Passing and receiving the ball in floorball
Image credit: Dyan Tjhia/SportSG
The ball can be passed faster than any player can run. It is important to bear this in mind when playing floorball.
Whether running with the ball or not, a field player should always be prepared to pass the ball. A ball can be passed with both the forehand and backhand, and the more readily a player can hit a pass, the more advantageous for the game. Apart from learning how to pass a ball correctly, it is also equally important to know how to receive a ball.
The most common pass is low on the floor. A pass that is hit low is easy to receive and therefore can be passed on much quicker than any other pass.
The ball should be kept close to the blade until it is actually released. Rather than a clean hit, a low pass is achieved by a sweeping movement, much more like pushing the ball. The ball is kept on the blade from the beginning of the pass. First, both the ball and the blade are placed behind the body. Then, follows the sweeping motion, and the ball is released when next to the body. The stick will often continue to move further forward, although the ball is already on its way.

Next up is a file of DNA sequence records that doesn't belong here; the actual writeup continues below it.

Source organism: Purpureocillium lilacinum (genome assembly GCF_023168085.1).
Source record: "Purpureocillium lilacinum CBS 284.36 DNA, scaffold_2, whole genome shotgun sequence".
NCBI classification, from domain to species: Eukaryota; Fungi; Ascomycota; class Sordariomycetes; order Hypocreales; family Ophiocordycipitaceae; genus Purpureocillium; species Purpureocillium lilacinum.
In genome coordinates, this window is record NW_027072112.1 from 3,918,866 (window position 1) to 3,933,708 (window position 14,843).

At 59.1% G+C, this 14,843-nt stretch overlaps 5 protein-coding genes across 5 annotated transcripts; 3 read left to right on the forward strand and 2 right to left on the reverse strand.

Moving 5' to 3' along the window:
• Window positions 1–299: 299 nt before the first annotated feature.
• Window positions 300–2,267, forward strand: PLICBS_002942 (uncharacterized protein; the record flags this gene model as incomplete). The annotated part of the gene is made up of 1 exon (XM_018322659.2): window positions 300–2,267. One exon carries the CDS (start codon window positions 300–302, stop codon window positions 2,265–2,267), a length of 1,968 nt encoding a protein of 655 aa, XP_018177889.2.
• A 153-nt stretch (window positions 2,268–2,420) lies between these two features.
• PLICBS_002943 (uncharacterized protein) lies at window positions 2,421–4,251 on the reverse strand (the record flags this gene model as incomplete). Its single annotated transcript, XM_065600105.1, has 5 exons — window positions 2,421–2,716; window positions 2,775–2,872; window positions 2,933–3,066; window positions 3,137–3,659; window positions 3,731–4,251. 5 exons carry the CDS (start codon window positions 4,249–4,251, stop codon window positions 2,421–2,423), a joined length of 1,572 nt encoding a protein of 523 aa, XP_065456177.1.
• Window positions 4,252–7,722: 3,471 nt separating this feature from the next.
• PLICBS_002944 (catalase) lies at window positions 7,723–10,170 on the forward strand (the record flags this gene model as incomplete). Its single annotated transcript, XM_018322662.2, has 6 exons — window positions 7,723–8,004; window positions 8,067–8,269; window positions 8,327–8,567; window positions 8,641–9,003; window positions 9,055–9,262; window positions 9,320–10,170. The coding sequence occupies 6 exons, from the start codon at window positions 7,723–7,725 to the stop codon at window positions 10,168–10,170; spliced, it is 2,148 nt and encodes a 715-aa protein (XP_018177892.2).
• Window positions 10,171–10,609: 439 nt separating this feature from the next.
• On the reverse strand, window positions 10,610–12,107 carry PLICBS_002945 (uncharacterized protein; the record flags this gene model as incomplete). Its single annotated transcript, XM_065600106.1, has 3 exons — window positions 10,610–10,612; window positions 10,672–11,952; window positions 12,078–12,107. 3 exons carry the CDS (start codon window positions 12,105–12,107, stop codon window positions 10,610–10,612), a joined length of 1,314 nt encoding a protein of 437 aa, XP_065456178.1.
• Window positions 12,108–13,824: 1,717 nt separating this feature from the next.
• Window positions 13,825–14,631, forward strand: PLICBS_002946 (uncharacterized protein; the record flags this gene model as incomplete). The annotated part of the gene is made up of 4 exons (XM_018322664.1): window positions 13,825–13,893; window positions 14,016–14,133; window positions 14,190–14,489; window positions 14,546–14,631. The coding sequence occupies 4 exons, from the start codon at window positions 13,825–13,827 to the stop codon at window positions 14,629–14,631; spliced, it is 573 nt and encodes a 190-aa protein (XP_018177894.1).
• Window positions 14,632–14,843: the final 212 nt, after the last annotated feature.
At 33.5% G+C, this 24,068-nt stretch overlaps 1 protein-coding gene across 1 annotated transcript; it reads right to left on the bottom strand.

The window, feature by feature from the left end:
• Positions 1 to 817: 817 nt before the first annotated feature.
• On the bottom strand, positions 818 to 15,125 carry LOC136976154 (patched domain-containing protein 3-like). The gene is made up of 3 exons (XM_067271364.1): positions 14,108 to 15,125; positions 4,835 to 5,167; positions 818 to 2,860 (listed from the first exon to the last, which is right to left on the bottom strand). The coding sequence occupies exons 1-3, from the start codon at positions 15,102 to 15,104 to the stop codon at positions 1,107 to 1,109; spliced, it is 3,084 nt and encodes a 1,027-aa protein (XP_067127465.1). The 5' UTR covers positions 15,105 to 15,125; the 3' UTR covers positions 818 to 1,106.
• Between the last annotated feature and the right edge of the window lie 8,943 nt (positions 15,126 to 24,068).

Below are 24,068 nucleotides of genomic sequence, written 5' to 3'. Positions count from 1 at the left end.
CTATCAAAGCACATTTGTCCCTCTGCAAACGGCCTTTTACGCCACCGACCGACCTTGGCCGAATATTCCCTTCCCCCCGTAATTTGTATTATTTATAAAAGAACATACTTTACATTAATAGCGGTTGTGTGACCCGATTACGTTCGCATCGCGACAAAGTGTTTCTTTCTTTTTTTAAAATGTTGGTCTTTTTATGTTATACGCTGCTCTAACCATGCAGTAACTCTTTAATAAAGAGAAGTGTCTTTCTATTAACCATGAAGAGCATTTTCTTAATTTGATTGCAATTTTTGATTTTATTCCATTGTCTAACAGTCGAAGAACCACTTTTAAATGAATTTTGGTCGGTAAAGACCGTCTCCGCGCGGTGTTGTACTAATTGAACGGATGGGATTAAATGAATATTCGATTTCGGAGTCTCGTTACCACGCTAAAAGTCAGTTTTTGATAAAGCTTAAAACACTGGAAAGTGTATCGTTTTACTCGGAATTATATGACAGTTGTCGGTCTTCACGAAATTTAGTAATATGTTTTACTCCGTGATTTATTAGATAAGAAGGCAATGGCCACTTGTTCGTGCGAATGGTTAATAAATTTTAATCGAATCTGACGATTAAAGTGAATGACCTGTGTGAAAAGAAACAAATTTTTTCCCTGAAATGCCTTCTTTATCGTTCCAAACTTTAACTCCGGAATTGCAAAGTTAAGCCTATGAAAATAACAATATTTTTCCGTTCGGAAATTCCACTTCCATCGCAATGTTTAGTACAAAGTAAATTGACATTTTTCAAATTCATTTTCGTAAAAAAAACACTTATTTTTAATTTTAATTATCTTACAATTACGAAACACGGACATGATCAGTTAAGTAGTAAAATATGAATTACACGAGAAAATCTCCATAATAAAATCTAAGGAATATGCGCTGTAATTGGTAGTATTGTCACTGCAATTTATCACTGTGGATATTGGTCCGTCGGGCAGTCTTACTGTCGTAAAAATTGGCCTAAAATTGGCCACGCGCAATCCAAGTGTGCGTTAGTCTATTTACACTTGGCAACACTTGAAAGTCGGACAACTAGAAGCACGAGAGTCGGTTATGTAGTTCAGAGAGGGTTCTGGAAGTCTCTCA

A pass will stay flat on the floor much more if the ball is dragged along from behind the body and released just next to the feet. The ball will roll if released as described here, making it easier to control at the receiving end. If the ball is released in front of the body with the blade more open, the ball will likely bounce. When the pass is completed, the stick should point in the direction the ball has gone.
The player needs to keep his balance during the pass. Beginners will tend to look at the blade and the ball, but this is generally not a good idea. The aim should be to play the ball without having to look at where it is. This way the players can keep their heads up and see what is happening in the game.
Receiving a pass
Receiving a pass is as important as playing one. For low passes, the blade should be on the floor. The stick is placed slightly in front of the body. The player’s head should be up, so he is aware of what is happening in the game. The ball is received softly in the middle of the blade to avoid an immediate bounce, and the blade should move backwards with the ball to slow it down. Turn the blade slightly, so that the ball is touched more on the top – reducing the bounce further.
Soft blades, and to a limited extent a soft flex can help a little with receiving passes, but the key to success is the right technique and game awareness.
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